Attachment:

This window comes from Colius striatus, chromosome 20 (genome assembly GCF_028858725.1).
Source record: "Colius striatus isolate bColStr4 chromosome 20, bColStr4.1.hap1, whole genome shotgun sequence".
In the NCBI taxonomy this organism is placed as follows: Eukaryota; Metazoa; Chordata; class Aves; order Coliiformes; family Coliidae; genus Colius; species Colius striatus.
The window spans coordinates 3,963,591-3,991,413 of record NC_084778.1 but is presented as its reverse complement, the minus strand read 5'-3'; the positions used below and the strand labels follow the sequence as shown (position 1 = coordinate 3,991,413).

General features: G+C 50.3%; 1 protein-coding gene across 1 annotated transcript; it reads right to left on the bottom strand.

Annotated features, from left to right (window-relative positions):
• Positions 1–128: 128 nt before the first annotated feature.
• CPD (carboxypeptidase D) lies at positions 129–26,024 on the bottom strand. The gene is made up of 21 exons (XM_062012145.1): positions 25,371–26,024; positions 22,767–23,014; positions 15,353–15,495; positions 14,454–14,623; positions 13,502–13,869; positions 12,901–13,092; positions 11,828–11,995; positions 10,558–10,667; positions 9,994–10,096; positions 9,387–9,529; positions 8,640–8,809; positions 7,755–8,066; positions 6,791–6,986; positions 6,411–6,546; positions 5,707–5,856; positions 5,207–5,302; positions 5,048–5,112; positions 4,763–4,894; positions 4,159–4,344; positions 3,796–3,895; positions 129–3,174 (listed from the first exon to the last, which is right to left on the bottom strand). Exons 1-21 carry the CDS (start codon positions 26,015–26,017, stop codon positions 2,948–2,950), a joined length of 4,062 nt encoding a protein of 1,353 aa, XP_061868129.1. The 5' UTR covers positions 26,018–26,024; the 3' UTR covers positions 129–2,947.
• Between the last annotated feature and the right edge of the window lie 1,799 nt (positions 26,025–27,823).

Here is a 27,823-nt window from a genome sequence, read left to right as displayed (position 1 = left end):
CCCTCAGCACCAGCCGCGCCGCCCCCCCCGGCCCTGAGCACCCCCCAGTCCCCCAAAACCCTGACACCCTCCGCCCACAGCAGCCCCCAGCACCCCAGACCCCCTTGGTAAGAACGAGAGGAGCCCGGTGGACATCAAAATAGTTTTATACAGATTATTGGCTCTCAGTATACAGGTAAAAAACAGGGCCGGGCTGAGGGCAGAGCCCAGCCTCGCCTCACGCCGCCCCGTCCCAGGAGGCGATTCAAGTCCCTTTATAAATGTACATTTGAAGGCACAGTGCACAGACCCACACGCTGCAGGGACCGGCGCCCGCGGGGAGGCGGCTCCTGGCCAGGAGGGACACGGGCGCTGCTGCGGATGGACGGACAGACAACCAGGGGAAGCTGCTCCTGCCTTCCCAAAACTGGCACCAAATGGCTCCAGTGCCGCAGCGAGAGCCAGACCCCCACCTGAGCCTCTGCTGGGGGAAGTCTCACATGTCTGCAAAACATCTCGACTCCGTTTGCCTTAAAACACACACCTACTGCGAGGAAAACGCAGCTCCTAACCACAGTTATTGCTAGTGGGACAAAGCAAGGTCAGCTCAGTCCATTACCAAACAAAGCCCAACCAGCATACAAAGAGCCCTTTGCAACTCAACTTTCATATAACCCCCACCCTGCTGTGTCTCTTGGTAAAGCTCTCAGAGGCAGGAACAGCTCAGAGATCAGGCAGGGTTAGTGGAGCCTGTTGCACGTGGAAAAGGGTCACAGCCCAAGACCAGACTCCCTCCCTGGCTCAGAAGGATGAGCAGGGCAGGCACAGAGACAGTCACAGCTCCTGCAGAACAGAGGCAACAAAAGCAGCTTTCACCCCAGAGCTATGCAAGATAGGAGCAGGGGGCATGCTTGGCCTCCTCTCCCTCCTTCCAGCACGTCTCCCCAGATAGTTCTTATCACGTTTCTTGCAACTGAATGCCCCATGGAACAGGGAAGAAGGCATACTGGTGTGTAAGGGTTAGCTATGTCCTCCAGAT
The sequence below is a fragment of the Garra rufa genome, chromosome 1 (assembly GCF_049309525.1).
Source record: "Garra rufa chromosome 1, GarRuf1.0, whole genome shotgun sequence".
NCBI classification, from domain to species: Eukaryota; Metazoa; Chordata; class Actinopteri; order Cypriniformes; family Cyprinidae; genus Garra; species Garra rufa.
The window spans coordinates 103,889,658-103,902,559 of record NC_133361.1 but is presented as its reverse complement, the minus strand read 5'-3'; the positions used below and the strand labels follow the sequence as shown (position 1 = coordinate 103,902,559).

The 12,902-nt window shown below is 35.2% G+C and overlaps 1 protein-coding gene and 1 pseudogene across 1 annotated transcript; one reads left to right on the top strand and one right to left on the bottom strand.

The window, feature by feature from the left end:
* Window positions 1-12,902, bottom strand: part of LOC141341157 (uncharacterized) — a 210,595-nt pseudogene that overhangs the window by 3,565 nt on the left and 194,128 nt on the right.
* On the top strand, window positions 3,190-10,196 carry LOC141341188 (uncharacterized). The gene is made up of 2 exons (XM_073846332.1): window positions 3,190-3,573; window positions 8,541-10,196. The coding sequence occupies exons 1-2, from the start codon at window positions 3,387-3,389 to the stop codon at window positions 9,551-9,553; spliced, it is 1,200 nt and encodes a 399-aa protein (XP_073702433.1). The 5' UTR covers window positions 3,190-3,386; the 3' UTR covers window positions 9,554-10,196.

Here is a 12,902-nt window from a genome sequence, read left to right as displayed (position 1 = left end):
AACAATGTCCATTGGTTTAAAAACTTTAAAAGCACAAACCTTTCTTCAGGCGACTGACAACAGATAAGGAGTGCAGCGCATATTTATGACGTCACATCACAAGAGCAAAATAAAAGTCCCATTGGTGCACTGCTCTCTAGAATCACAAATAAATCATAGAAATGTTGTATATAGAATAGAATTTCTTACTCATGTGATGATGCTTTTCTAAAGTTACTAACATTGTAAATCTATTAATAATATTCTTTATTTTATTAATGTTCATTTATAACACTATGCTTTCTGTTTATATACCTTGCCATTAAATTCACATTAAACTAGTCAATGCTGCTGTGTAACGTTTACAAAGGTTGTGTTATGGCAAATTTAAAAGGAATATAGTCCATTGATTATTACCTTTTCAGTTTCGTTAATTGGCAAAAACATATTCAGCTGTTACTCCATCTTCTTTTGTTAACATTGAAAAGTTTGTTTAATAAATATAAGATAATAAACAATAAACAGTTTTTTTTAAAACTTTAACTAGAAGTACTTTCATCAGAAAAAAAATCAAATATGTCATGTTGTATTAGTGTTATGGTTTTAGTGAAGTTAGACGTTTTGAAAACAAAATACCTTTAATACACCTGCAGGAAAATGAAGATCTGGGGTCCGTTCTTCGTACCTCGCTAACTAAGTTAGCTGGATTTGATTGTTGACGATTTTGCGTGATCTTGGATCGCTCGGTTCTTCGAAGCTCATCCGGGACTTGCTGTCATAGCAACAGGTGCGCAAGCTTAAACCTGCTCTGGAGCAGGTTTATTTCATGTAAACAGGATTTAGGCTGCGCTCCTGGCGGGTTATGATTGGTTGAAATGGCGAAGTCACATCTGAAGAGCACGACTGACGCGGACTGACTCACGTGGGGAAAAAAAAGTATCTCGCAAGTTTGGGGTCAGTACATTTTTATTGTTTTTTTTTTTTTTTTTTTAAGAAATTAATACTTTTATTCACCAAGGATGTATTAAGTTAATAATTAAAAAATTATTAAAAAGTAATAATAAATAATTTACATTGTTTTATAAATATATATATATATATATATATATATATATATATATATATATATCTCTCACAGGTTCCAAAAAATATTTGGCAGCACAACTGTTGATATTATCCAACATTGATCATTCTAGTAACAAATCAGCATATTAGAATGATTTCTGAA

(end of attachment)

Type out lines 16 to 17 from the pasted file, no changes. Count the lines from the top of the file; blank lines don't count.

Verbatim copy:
The 12,902-nt window shown below is 35.2% G+C and overlaps 1 protein-coding gene and 1 pseudogene across 1 annotated transcript; one reads left to right on the top strand and one right to left on the bottom strand.

The window, feature by feature from the left end: